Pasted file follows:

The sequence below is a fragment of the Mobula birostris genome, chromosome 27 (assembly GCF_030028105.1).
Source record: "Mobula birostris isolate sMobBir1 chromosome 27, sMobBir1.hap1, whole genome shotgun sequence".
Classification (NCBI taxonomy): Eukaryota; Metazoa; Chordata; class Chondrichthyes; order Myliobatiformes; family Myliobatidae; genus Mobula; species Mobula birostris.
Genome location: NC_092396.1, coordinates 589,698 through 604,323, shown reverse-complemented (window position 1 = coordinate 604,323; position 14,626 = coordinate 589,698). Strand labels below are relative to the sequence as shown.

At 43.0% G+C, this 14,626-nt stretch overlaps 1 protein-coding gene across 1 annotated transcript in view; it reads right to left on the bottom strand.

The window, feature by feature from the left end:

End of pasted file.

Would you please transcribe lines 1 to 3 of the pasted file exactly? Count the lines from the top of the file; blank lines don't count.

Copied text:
The sequence below is a fragment of the Mobula birostris genome, chromosome 27 (assembly GCF_030028105.1).
Source record: "Mobula birostris isolate sMobBir1 chromosome 27, sMobBir1.hap1, whole genome shotgun sequence".
Classification (NCBI taxonomy): Eukaryota; Metazoa; Chordata; class Chondrichthyes; order Myliobatiformes; family Myliobatidae; genus Mobula; species Mobula birostris.